When I think of sources for my artistic inspiration, I sometimes discover a source for art in the middle of a painting, rather than at the beginning. I have been reading 101 Things to Learn in Art School, by Kit White, while at the same time working on this new painting named ker dupa, the giant fish of the Siberian folk legend whose action of waking up eons ago turned the world upside down and so brought the arctic cold to the high north. The 46th thing Mr. White describes he names ‘the happy accident,’ and at the end of his paragraph he says, “If you see it, own it.”

I have been working to see the giant fish in this photo-based painting of twigs over a shallow fast-flowing stream, and for a time I saw a small dark eye—that I developed by emphasizing the shapes that looked ‘eye-like.’ Then I discovered a second much larger eye that made the first one seem a mistake. But are there mistakes in Art? Perhaps there are if we name them so. For a time I felt quite despairing of the giant fish having two eyes…and then I realized, “Of course! I see this and so I will own it. This fish has two eyes. One eye which sees the polar shift from tropical to arctic in the ancient past, and one eye that sees the next polar shift coming.”

When I was working on the Journey Oracle card deck this image was the second I painted, and I thought it was a mistake. I was going to discard the picture but then I tried scrubbing into the strong diagonal lines and in so doing, I discovered a way of creating a stone-like texture that fit exactly the source for my artistic inspiration, a small ammonite shell. It was during that experience that I decided that no oracle card image could be thrown away once begun—and so began my contract with the Oracle to own what I saw.

Wednesday, February 1, 2012

Finding my spiritual ancestors

I imagine I am like many middle-aged white women who have spent years finding my spiritual ancestors. I have read books and taken workshops and attended schools and participated in all manner of guided and copied and invented rituals. I meditate but am not a Buddhist, I do trance drumming but am not First Nations, I divine with thrown sticks but am not African, I see lights in the Sastun but am not Mayan. Where is my place and who are my people? Now I think sampling all these cultural versions of relationship with the Spirit world looks a bit like my cat Meisa trying on boxes. There seems to be something very intriguing and also not quite right about each one. How do I recognize my goodness of fit within all these ancestor ways?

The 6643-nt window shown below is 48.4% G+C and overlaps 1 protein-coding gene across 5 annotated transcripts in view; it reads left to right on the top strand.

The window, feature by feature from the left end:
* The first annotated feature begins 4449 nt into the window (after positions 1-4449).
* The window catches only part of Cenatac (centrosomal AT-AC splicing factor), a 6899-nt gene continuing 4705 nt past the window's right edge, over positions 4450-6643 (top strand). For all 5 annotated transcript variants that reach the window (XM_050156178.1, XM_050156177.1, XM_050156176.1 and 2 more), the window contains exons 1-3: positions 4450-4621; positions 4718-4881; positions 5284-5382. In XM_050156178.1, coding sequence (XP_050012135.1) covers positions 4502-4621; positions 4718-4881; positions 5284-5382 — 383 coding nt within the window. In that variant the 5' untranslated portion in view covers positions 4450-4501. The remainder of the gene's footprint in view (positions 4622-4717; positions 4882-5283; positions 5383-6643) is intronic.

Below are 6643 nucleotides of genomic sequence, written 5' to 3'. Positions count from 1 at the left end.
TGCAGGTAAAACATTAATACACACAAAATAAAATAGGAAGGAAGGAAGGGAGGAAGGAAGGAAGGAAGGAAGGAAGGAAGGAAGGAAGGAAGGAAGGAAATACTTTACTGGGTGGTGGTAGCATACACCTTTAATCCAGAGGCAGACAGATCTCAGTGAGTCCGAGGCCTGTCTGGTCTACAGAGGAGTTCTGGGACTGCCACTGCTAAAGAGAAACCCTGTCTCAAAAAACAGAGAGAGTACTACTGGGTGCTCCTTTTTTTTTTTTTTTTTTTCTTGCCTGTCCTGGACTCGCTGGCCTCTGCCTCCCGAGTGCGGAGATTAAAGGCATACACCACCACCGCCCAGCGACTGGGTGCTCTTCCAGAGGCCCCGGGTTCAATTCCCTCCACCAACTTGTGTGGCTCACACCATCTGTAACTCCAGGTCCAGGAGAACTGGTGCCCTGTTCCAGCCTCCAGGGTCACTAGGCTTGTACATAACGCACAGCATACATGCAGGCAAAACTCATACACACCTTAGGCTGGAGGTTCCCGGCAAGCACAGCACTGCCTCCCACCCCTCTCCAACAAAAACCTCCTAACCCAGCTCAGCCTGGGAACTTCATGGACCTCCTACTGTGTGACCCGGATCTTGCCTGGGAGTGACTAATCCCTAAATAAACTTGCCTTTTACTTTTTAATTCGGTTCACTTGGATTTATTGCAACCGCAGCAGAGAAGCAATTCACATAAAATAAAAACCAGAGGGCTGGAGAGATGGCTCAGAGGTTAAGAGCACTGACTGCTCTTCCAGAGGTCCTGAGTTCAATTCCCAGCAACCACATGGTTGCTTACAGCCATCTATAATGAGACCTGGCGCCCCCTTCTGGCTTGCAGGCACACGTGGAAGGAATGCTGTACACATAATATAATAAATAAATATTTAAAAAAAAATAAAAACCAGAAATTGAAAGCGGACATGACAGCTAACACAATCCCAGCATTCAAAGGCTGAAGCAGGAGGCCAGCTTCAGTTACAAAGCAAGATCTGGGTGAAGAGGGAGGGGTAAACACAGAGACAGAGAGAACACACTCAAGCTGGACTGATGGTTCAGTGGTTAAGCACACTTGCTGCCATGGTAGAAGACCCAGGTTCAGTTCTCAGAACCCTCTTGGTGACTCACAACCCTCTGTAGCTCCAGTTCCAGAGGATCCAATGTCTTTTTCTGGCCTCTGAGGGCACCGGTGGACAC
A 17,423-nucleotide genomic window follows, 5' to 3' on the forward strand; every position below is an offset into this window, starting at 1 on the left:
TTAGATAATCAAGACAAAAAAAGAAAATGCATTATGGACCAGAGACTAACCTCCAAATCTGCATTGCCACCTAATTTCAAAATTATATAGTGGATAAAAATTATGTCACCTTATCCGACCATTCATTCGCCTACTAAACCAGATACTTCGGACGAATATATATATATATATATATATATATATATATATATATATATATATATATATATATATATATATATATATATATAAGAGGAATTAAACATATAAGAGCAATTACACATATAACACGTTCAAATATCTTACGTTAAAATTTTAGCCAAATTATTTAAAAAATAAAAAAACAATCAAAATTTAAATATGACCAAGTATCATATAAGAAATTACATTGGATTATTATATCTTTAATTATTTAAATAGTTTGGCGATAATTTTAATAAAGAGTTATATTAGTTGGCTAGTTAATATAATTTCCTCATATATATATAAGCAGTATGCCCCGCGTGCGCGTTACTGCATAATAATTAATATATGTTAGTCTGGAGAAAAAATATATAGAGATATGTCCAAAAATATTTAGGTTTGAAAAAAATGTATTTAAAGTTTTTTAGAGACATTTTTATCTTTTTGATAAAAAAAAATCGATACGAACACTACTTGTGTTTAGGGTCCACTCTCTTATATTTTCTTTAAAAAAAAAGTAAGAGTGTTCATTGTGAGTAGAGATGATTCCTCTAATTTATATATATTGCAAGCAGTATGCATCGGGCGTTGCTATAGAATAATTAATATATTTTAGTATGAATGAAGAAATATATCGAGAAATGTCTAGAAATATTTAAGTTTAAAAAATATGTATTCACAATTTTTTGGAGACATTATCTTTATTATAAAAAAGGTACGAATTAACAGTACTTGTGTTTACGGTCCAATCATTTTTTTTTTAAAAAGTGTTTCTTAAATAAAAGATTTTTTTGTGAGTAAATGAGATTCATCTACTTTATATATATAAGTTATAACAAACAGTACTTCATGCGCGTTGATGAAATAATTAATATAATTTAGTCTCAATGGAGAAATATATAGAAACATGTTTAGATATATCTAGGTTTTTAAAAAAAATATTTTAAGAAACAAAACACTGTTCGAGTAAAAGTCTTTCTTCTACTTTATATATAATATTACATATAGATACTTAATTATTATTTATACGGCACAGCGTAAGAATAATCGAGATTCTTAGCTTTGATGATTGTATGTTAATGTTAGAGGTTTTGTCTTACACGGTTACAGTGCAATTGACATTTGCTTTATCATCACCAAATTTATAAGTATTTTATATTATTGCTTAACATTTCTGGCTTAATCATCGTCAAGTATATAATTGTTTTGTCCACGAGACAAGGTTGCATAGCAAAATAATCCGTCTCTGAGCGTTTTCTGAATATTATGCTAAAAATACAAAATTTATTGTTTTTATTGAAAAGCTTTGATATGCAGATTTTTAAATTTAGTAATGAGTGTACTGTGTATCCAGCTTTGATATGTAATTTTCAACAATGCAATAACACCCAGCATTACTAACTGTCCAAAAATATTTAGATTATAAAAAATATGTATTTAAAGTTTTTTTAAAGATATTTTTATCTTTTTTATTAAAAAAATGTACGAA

What does seem to fit my spiritual roots are ways of the Oracle. I can look into the hidden present as revealed in tree bark faces along a forest path. I can receive revelation in the flight of birds and the shifts of the wind. The way a candle flame bends brings messages. I can receive answers to someone else's questions in my dreams. I have long maintained that we all can learn to receive meaning from every moment, but I am also beginning to understand that we each have a gift of spirit connection that not everyone may be able to access. Some people have inner sight while others hear voices; some folks can smell unhealthy energies while others are guided by lucid dreams. To my eye Meisa’s boxes all look and smell the same, but clearly she is receiving richer information from her ancestor way for locating just the right place to be.

I have recently discovered that a branch of my Father’s family lived in ancient Scotland; this happened at same time that a friend recommended Manda Scott's series of novels about Boudica, set in tribal Britain in AD 37. The first book opens with a map listing the tribes of Scotland: the Caledonii, the Vacomagi, the Taexali, and the Venicones—these latter people positioned in Ross, the highlands that hold some of my ancestor’s bones. It is intensely exciting to discover that in my decades long search for my ancestor’s way of speaking with the Spirit world, I am finding my place and my people.